Ahead of their Round 15 Super League clash against Salford, Huddersfield’s Sam Wood was labelled by interim Giants boss Luke Robinson as a ‘coach’s dream’.
It came at a time where several players were returning from injury and Wood, who served as the club’s go-to utility man, was one of the unfortunate players to miss out on the match-day side.
“He’s a bit of an unsung hero is Woody,” said Robinson. “He’s played really well, put his hand up and done all the right things for the team.”
In the 16 games Wood played for the Giants last year, he appeared six times on the wing, three times at centre, twice at loose forward and once in the second row, as well as coming off the bench four times. He also played a fair bit in the halves during his academy days.
A player so versatile is a valuable commodity for a coach to have, although Wood himself says he’s hoping to shrug off the ‘utility’ tag.
“I do enjoy having that role but to a certain extent I’d really like to make a position my own,” he says. “Shifting about, it can be the best thing ever and it can also be the worst thing ever because you’re moving all the time and you don’t get any consistency with positions. But then again you are playing.
“Last year I was playing a bit of middle and stuff like that, which benefitted the team when we were short on players. But if I’m honest I’d really like to nail down a starting centre or back rower spot.”
His path to those positions won’t be without its challenges, though, especially with the Giants recruiting well in both areas.
The likes of Ricky Leutele, Josh Jones and Joe Greenwood have all arrived at the John Smith’s Stadium, but the 23-year-old knows exactly what he needs to work on to challenge them for a place in the side.
“Physically your size can take you so far but you need to be able to do the demands of that position as well,” adds Wood, who stands at just over six foot three inches. “It’s alright being tall but if you can’t catch, pass and do the other things it’s not really any use.
“I’ve just been trying to get my basics right and be consistent. Getting those things – being error free, consistent with line-running, the one percenters that the average fan might not notice – really nailed down, I hope that just improves my game.
“I spoke to Ian (Watson) and he touched on those sorts of things early on at the start of pre-season, where he said, ‘I’m looking for you to be a centre (or) back row player this year’.”
Last season was a breakthrough one for Wood, at least in a Super League sense. In 2019 he enjoyed a fruitful year on loan at Batley, cementing a regular spot in the Bulldogs’ side and scoring six tries.
“That was probably one of the biggest years of my life,” Wood says. “The year before I’d come off the back of three knee injuries and was sort of in and out of the side. I was lucky enough to play a few times throughout that season so I got maybe nine or 10 games.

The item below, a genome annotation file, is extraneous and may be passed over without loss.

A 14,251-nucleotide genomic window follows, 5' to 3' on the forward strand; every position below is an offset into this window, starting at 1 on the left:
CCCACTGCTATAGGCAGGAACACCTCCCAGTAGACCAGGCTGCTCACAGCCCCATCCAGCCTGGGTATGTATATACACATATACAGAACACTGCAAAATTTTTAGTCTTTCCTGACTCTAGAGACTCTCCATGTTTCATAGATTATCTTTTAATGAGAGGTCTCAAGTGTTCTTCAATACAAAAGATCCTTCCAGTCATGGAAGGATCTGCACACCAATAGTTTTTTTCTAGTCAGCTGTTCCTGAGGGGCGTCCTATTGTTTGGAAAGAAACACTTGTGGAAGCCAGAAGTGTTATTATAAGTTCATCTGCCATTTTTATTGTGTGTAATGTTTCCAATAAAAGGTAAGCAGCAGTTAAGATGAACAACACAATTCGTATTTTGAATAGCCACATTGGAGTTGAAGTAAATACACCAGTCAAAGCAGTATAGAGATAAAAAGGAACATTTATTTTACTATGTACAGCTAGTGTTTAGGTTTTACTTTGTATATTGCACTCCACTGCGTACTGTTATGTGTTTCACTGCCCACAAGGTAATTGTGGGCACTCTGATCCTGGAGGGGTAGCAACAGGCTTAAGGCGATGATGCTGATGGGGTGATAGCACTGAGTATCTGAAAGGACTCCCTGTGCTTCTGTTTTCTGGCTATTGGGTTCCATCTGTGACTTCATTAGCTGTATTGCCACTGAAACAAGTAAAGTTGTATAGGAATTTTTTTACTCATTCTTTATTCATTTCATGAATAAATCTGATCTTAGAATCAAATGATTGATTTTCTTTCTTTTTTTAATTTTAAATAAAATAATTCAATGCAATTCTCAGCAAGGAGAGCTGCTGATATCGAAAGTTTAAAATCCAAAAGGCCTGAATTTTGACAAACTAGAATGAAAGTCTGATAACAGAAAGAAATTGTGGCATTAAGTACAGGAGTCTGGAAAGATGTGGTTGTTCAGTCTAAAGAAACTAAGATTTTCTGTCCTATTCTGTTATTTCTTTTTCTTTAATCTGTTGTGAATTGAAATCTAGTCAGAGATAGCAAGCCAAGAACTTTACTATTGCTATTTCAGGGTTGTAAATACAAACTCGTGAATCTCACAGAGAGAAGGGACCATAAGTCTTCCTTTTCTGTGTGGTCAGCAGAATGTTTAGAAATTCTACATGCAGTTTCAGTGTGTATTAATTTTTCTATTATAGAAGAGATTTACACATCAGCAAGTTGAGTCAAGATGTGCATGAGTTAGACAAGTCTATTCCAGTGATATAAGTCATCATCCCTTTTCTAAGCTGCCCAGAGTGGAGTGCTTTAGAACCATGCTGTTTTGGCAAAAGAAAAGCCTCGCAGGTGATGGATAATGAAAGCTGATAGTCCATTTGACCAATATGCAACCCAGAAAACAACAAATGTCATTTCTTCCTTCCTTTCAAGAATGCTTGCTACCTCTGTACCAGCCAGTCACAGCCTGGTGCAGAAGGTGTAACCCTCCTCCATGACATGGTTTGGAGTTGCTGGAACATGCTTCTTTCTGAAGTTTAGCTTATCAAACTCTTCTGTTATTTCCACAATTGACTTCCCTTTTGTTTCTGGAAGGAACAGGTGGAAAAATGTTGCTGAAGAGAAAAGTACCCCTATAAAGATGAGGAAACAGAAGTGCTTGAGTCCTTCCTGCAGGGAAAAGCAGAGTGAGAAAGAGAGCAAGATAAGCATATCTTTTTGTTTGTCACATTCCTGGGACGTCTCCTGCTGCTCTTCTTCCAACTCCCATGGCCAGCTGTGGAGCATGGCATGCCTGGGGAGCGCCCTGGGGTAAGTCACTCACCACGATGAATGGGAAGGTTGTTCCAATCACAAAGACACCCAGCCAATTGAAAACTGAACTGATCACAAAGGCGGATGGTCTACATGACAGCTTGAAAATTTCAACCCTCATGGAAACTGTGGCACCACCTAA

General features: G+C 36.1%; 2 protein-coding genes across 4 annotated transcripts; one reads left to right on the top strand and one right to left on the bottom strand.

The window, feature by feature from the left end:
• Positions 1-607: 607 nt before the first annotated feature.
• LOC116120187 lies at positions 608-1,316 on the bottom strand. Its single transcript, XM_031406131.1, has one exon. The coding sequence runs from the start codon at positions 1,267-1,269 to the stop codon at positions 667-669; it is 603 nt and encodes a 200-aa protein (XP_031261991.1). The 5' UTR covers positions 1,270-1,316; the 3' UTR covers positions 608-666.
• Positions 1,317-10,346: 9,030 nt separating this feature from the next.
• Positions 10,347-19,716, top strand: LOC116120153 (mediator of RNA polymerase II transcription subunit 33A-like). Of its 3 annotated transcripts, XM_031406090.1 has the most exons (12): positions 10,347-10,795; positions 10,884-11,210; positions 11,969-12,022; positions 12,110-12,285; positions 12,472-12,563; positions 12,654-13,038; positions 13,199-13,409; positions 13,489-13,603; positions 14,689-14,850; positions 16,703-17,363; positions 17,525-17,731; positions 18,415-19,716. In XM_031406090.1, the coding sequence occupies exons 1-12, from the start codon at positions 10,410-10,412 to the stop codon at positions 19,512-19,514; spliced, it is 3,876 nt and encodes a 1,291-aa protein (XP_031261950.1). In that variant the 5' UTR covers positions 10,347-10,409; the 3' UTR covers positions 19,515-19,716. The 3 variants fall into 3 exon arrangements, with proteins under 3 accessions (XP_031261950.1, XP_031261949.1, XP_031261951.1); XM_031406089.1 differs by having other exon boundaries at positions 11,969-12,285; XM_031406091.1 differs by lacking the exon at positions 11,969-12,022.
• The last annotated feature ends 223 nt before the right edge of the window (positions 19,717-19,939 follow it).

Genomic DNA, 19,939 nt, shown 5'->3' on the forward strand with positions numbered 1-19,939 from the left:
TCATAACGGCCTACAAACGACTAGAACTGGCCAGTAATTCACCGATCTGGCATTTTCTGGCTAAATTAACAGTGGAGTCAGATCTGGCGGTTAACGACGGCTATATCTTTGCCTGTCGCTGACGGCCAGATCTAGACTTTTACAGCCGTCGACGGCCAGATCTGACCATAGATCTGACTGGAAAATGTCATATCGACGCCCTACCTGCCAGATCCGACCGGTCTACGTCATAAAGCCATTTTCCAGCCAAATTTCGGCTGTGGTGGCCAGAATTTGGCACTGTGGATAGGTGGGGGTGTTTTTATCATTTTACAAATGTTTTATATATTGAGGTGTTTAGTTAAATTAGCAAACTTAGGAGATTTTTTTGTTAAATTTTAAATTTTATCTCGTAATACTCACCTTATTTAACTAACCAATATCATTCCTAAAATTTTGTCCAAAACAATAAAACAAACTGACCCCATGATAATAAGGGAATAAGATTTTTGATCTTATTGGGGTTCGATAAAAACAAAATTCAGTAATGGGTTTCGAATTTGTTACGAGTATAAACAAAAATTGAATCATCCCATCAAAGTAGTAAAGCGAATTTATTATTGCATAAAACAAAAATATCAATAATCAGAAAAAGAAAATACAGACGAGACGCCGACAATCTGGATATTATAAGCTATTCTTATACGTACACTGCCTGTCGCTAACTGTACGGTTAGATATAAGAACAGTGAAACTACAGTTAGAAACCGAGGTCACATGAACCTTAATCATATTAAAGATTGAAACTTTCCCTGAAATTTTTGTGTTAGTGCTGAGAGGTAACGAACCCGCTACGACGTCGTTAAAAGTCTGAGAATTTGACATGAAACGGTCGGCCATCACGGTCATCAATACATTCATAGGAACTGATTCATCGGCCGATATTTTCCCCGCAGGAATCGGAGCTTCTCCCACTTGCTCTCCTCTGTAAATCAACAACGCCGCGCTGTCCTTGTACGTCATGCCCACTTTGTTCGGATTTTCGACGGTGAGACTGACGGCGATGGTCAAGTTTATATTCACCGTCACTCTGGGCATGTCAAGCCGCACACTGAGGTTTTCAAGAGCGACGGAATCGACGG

“It’s frustrating like it is for a lot of players, when there’s an opportunity there to be playing and you’re picking up injuries, and you know if you weren’t injured you’d be playing. It’s not great when it happens but you’ve just got to crack on with it, there’s no other way around it really.
“But off the back of three knee injuries I needed some consistent game time and I played 26 games under Matt Diskin that year. So in terms of game fitness and shaking rust off, getting some consistency it was absolutely massive.
“The physicality isn’t to be shaken at in the Championship because it’s a physical competition. A little bit slower in terms of game speed, but in terms of physicality it’s right up there.
“2020 wasn’t great for a lot of people in terms of the world’s standpoint, but I played nearly 20 Super League games which is my highest amount in Super League terms and consecutive appearances. So I loved last year.
“In terms of enjoyment, you don’t get better than playing week-in, week-out so it was absolutely outstanding from a personal point of view.
“You can never rule out injuries – we play a really physical game. But the work I put in in that season at Batley and my pre-season before last year, I hope that was a reflection of why I got so many games.”
Wood is hoping to carry that consistency into this season, albeit under new management.
New boss Ian Watson is now at the helm of a Huddersfield squad full of talent and potential, and Wood makes no bones about what he and his teammates are aiming for in 2021.
He continues: “(Watson) has recruited really well in signing Ricky Leutele in my position. Leroy (Cudjoe) is looking as sharp as ever, Jake Wardle got our Player of the Year last year.
“These are all people who are playing in my position, so it can only make me a better player to push these players and to try work myself into the team.
“If I don’t play, there’s three really good centres in front of me and two of us are going to have to miss out. So in terms of our strength in depth and our squad, it’s looking really well.
“With our team goals, we’re shooting quite high. Watching other teams lift trophies at the end of the year, like Saints (in Super League) and Leeds lifting the Challenge Cup last year, it hurts as another player – you want to be doing that with your teammates around you.”
“We want to be successful, we want to be stood at the end of the year lifting trophies.”